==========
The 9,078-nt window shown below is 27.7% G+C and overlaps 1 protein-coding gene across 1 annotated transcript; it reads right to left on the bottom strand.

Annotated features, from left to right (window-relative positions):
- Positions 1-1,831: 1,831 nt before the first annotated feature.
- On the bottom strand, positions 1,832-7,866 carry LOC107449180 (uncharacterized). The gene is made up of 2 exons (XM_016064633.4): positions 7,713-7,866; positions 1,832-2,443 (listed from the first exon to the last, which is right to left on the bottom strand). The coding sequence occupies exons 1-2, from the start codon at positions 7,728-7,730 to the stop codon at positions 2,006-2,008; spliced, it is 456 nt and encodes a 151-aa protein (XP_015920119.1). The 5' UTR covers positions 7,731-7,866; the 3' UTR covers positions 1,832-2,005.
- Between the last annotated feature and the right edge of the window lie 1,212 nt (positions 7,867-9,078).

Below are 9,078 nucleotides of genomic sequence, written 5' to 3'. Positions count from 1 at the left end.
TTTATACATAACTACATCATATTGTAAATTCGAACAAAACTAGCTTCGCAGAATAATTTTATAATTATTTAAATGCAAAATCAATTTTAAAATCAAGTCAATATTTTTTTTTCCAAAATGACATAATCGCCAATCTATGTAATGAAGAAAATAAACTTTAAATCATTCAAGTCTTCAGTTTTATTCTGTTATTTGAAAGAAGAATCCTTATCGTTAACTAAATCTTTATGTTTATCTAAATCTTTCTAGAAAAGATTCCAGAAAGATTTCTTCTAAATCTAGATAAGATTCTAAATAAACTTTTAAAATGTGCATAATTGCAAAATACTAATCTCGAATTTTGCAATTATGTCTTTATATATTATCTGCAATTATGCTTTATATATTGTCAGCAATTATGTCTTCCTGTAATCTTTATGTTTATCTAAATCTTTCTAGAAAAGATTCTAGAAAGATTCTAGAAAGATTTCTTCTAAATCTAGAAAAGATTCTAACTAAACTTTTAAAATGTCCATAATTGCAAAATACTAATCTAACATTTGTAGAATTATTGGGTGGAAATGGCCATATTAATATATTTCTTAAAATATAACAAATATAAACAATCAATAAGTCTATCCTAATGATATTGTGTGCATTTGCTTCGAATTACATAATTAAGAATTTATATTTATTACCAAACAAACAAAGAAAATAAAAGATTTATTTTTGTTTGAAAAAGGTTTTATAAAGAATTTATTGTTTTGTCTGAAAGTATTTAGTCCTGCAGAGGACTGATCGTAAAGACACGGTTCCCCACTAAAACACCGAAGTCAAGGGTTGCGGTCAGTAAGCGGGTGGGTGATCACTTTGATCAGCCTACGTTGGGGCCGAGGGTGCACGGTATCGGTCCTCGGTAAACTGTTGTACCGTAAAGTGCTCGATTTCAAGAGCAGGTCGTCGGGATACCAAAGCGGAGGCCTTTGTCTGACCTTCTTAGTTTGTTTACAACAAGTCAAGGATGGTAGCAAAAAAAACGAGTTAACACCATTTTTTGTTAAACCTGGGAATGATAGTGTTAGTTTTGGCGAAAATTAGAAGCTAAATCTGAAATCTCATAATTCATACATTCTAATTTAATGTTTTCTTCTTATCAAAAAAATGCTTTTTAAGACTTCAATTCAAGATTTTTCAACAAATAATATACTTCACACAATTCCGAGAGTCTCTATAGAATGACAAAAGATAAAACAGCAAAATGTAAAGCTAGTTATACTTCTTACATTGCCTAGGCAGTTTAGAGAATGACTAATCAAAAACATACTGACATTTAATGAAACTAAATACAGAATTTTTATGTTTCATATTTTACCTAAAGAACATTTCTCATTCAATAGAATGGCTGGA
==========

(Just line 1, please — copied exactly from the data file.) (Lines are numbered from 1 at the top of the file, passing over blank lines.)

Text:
The 9,078-nt window shown below is 27.7% G+C and overlaps 1 protein-coding gene across 1 annotated transcript; it reads right to left on the bottom strand.